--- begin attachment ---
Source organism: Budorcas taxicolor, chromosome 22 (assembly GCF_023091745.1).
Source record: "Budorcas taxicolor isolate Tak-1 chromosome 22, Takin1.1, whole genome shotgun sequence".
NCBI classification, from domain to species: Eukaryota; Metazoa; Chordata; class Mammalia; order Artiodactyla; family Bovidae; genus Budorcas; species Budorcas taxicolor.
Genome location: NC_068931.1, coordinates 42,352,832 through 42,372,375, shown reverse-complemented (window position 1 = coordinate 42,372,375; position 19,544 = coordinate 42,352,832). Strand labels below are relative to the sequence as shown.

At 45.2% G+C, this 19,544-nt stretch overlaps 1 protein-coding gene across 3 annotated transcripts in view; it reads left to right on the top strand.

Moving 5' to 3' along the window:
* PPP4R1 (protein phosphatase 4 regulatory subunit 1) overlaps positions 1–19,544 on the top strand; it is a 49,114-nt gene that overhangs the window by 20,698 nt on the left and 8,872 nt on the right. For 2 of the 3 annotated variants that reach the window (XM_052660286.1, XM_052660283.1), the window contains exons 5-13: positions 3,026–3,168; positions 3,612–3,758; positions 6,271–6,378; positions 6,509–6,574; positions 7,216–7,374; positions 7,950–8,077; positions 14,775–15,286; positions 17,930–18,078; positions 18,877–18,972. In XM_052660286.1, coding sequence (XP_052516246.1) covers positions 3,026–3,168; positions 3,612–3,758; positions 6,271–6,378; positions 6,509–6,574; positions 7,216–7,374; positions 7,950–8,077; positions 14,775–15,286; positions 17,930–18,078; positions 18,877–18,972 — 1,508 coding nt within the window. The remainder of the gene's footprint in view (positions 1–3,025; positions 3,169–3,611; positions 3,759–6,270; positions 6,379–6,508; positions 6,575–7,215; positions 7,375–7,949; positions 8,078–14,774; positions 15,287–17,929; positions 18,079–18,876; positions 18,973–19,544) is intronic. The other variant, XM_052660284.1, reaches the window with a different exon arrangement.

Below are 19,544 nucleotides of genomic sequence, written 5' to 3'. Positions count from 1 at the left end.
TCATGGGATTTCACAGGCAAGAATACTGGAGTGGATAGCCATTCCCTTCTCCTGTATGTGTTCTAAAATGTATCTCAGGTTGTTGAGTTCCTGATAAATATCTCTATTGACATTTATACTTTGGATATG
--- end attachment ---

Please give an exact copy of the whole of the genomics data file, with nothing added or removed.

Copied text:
Source organism: Budorcas taxicolor, chromosome 22 (assembly GCF_023091745.1).
Source record: "Budorcas taxicolor isolate Tak-1 chromosome 22, Takin1.1, whole genome shotgun sequence".
NCBI classification, from domain to species: Eukaryota; Metazoa; Chordata; class Mammalia; order Artiodactyla; family Bovidae; genus Budorcas; species Budorcas taxicolor.
Genome location: NC_068931.1, coordinates 42,352,832 through 42,372,375, shown reverse-complemented (window position 1 = coordinate 42,372,375; position 19,544 = coordinate 42,352,832). Strand labels below are relative to the sequence as shown.

At 45.2% G+C, this 19,544-nt stretch overlaps 1 protein-coding gene across 3 annotated transcripts in view; it reads left to right on the top strand.

Moving 5' to 3' along the window:
* PPP4R1 (protein phosphatase 4 regulatory subunit 1) overlaps positions 1–19,544 on the top strand; it is a 49,114-nt gene that overhangs the window by 20,698 nt on the left and 8,872 nt on the right. For 2 of the 3 annotated variants that reach the window (XM_052660286.1, XM_052660283.1), the window contains exons 5-13: positions 3,026–3,168; positions 3,612–3,758; positions 6,271–6,378; positions 6,509–6,574; positions 7,216–7,374; positions 7,950–8,077; positions 14,775–15,286; positions 17,930–18,078; positions 18,877–18,972. In XM_052660286.1, coding sequence (XP_052516246.1) covers positions 3,026–3,168; positions 3,612–3,758; positions 6,271–6,378; positions 6,509–6,574; positions 7,216–7,374; positions 7,950–8,077; positions 14,775–15,286; positions 17,930–18,078; positions 18,877–18,972 — 1,508 coding nt within the window. The remainder of the gene's footprint in view (positions 1–3,025; positions 3,169–3,611; positions 3,759–6,270; positions 6,379–6,508; positions 6,575–7,215; positions 7,375–7,949; positions 8,078–14,774; positions 15,287–17,929; positions 18,079–18,876; positions 18,973–19,544) is intronic. The other variant, XM_052660284.1, reaches the window with a different exon arrangement.

Below are 19,544 nucleotides of genomic sequence, written 5' to 3'. Positions count from 1 at the left end.
TCATGGGATTTCACAGGCAAGAATACTGGAGTGGATAGCCATTCCCTTCTCCTGTATGTGTTCTAAAATGTATCTCAGGTTGTTGAGTTCCTGATAAATATCTCTATTGACATTTATACTTTGGATATG